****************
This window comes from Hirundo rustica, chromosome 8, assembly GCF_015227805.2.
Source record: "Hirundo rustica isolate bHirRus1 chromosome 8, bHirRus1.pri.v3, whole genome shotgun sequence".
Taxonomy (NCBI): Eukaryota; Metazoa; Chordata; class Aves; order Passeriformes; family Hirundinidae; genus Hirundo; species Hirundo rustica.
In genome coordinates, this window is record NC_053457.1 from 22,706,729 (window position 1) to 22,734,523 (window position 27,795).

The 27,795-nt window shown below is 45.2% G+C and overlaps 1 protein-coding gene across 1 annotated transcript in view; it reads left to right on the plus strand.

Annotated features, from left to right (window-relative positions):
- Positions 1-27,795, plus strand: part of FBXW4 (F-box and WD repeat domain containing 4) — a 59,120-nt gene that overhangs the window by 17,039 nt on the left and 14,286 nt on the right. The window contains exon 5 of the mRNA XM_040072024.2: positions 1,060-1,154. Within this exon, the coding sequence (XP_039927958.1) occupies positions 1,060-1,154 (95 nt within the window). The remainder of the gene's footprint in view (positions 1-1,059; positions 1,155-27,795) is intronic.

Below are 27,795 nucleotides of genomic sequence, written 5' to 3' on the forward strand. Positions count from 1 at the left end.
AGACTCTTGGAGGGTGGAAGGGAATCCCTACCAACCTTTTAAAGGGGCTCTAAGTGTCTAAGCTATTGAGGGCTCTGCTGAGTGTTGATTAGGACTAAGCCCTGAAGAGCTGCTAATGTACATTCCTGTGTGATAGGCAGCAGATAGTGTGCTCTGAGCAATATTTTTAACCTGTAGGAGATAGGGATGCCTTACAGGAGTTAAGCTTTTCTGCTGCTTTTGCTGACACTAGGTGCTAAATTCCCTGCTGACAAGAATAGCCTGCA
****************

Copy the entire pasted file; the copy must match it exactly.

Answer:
This window comes from Hirundo rustica, chromosome 8, assembly GCF_015227805.2.
Source record: "Hirundo rustica isolate bHirRus1 chromosome 8, bHirRus1.pri.v3, whole genome shotgun sequence".
Taxonomy (NCBI): Eukaryota; Metazoa; Chordata; class Aves; order Passeriformes; family Hirundinidae; genus Hirundo; species Hirundo rustica.
In genome coordinates, this window is record NC_053457.1 from 22,706,729 (window position 1) to 22,734,523 (window position 27,795).

The 27,795-nt window shown below is 45.2% G+C and overlaps 1 protein-coding gene across 1 annotated transcript in view; it reads left to right on the plus strand.

Annotated features, from left to right (window-relative positions):
- Positions 1-27,795, plus strand: part of FBXW4 (F-box and WD repeat domain containing 4) — a 59,120-nt gene that overhangs the window by 17,039 nt on the left and 14,286 nt on the right. The window contains exon 5 of the mRNA XM_040072024.2: positions 1,060-1,154. Within this exon, the coding sequence (XP_039927958.1) occupies positions 1,060-1,154 (95 nt within the window). The remainder of the gene's footprint in view (positions 1-1,059; positions 1,155-27,795) is intronic.

Below are 27,795 nucleotides of genomic sequence, written 5' to 3' on the forward strand. Positions count from 1 at the left end.
AGACTCTTGGAGGGTGGAAGGGAATCCCTACCAACCTTTTAAAGGGGCTCTAAGTGTCTAAGCTATTGAGGGCTCTGCTGAGTGTTGATTAGGACTAAGCCCTGAAGAGCTGCTAATGTACATTCCTGTGTGATAGGCAGCAGATAGTGTGCTCTGAGCAATATTTTTAACCTGTAGGAGATAGGGATGCCTTACAGGAGTTAAGCTTTTCTGCTGCTTTTGCTGACACTAGGTGCTAAATTCCCTGCTGACAAGAATAGCCTGCA